Difference in Business Legal  Structures

Difference in Business Legal Structures

Knowing which legal structure to set up for your business is important. As a new business owner, starting as a sole proprietor is usually the go-to because you don't quite understand the other structures and when to apply them.


Sole Proprietorship:

This is the simplest form of business ownership where an individual runs the business and is personally responsible for its debts. The owner has complete control and receives all profits but also assumes unlimited liability for any business obligations.

Setting up as a sole proprietor to obtain things such as a business bank account, business license, and Employer Identification Number (EIN) is permitted. Essentially, you are creating what is known as a DBA (Doing Business As), but the business remains directly connected to you.



A partnership is a business structure where two or more individuals share ownership and responsibility for the business. Each partner contributes to the business and shares in the profits and losses. Partnerships can be general partnerships (where partners share equal responsibility and liability) or limited partnerships (where there are both general and limited partners with different levels of liability).

The partnership structure is very important when you are doing business with various people. This is important to ensure that all owners of the business are accounted for and legally held liable for all aspects of the business.


Limited Liability Company (LLC):

An LLC combines elements of partnerships and corporations. It provides limited liability protection to its owners (called members) while allowing them to enjoy pass-through taxation, meaning the profits and losses of the business pass through to the members' personal tax returns. LLCs offer flexibility in management structure and are relatively easy to set up.

LLCs are great for many reasons and have very flexible setups. The LLC acts as many things, but most importantly, it acts as a protector for the business and owner. For instance, in the event that your business is sued, the person suing you will only have the right to go after the business assets and not your personal assets. The LLC can be a tool that prevents owners from direct liability for certain business mishaps.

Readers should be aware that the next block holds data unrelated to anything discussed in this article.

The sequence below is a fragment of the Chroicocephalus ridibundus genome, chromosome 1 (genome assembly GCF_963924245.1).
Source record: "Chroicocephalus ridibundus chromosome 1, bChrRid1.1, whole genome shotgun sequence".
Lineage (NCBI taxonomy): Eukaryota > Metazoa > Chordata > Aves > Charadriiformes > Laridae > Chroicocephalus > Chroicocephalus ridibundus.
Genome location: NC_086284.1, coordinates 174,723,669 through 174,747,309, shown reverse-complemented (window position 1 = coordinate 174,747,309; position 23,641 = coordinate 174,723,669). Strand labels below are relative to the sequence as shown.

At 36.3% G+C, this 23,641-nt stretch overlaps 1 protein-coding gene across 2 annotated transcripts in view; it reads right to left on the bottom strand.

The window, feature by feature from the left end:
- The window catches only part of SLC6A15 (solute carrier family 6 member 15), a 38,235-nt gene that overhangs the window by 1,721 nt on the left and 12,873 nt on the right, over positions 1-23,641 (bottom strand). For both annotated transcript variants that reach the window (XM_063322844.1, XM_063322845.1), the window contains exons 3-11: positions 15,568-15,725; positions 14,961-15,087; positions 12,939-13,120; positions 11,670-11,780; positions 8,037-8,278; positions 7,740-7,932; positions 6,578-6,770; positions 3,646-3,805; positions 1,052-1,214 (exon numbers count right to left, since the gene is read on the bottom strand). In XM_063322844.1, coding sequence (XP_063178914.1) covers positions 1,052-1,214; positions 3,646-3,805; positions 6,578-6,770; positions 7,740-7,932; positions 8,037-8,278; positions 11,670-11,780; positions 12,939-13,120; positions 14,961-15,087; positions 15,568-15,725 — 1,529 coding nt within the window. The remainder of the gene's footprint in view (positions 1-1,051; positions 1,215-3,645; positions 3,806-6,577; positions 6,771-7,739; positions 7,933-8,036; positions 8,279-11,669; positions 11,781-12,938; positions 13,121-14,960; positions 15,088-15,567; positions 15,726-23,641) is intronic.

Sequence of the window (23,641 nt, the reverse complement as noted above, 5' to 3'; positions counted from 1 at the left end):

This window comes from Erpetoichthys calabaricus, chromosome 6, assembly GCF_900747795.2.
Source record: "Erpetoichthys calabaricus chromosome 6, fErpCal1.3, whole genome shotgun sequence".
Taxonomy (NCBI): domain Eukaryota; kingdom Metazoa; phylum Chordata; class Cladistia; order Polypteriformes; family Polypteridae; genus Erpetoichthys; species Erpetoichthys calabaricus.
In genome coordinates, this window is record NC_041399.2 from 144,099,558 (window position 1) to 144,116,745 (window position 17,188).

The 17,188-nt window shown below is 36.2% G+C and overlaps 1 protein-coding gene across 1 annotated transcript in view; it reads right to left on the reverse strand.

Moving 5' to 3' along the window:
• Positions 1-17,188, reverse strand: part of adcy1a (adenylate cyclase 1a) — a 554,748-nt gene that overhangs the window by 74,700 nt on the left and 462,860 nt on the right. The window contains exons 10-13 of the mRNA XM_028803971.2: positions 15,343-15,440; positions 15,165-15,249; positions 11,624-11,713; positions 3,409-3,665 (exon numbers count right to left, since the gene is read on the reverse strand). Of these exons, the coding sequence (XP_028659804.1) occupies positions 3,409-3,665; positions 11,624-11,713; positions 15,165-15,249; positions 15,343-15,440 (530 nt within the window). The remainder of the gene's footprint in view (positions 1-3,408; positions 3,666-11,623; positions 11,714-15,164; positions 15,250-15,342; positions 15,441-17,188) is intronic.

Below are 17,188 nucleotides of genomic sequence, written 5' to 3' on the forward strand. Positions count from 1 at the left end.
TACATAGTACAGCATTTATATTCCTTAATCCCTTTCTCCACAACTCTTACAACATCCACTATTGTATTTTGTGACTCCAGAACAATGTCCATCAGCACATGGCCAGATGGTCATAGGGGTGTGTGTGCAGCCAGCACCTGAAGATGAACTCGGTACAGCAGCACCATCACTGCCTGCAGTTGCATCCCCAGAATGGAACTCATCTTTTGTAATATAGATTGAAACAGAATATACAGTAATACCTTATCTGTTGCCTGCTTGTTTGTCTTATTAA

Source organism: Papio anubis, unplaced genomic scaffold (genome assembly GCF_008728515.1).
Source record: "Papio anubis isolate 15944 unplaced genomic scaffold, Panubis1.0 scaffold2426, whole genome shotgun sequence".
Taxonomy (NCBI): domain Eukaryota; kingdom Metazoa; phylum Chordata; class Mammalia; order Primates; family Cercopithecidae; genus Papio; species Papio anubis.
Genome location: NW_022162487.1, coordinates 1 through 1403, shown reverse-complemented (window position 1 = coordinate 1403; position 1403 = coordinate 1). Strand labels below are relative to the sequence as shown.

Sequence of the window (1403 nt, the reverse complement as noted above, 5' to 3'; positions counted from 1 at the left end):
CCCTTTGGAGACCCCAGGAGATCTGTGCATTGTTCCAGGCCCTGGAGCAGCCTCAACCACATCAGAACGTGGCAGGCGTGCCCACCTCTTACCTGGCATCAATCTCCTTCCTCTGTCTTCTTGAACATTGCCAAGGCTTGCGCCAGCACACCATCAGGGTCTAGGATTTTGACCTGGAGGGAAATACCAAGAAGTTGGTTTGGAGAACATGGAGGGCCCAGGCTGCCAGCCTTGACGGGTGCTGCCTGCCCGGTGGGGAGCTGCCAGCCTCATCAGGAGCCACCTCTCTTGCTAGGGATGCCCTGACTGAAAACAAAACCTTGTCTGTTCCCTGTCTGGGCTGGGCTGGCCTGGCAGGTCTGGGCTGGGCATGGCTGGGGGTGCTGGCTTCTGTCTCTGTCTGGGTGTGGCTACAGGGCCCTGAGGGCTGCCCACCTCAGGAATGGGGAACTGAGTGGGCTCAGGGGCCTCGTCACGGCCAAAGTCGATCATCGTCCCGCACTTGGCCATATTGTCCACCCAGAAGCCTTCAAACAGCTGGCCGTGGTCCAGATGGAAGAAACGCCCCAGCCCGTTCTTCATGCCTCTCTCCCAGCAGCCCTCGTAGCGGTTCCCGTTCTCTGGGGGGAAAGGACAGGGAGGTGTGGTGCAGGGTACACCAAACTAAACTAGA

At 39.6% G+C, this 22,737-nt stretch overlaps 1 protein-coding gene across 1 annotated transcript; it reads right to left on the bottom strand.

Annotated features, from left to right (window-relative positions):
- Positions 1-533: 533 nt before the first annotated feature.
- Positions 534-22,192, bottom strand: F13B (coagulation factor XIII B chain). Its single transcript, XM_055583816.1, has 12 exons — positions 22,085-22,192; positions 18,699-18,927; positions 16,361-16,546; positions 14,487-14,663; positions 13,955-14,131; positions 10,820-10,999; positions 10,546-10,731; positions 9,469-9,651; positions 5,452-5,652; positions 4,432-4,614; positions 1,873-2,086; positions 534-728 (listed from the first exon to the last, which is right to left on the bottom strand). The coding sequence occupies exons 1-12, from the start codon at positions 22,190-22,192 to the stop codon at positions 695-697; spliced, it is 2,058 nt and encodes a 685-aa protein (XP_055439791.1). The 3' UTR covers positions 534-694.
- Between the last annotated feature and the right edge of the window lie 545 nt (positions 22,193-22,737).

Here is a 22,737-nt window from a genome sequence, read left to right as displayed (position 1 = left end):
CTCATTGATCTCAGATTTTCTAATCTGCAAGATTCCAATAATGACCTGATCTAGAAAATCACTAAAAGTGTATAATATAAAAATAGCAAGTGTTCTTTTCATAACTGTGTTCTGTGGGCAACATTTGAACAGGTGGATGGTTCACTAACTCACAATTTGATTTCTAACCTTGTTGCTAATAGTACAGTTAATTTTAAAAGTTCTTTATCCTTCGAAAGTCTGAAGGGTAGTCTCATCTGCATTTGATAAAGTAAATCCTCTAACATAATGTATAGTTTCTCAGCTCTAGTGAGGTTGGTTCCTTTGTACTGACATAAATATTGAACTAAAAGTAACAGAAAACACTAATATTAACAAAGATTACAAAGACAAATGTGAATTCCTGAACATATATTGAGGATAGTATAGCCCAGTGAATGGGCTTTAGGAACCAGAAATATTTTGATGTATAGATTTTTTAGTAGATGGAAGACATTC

(See S-Corp / C-Corp Detailed Below)



A corporation is a legal entity that is separate from its owners (shareholders). It provides limited liability protection to shareholders, meaning their personal assets are generally not at risk. Corporations have a formal management structure with shareholders, directors, and officers. They have more complex legal and tax requirements compared to other structures.

Let's say you plan to raise millions of dollars in funding and bring on a batch of investors. Being a corporation is key in this instance because your business will require a more complex structure. With multiple management levels, shareholders, and board members, this legal structure will be important.

Note: You can still raise funding under other legal structures-- the manner in which you are raising is important. a LLC C-Corp also provides levels of protection to shareholders.


Nonprofit Organization:

Nonprofits are formed to pursue charitable, educational, religious, or other socially beneficial purposes. They operate similarly to corporations but have different tax treatment and are exempt from paying certain taxes if they meet specific criteria. Nonprofits are typically governed by a board of directors and must reinvest any surplus revenue back into their mission.


Difference in S-Corp and C-Corp

In an S-corporation, the profits and losses "pass through" the business and are reported on the owners' personal tax returns. This means that the corporation itself is not taxed separately. Instead, the owners, also known as shareholders, report their share of the corporation's income and pay taxes on it.

The main benefit of an S-corporation is that it allows the owners to avoid double taxation. Double taxation occurs when the corporation's profits are taxed at the corporate level, and then the owners are taxed again on their personal income when they receive dividends or salary from the corporation. In an S-corporation, this double taxation is generally avoided.

In a C-corporation, the business is considered a separate legal entity from its owners, who are known as shareholders. The corporation files its own tax return and pays taxes on its profits. If the corporation distributes dividends to the shareholders, the shareholders are then taxed on those dividends on their personal tax returns. This means that C-corporations are subject to double taxation.

C-corporations have some advantages, such as the ability to have an unlimited number of shareholders and to easily raise capital by selling shares of stock. They also offer strong liability protection for shareholders, as the corporation's debts and liabilities are generally separate from the personal assets of the shareholders.

To setup your business under these legal structures, you'll need to contact or visit your Secretary of State Office. The process, price and requirements will vary by state.

As for being a sole proprietor, you will not need to contact your Secretary of State. You are able to obtain your EIN and simply get a business license if needed. You are also able to use your personal SSN on business bank account and business license applications.

To obtain a free EIN, you can visit the IRS website here: https://www.irs.gov/businesses/small-businesses-self-employed/apply-for-an-employer-identification-number-ein-online

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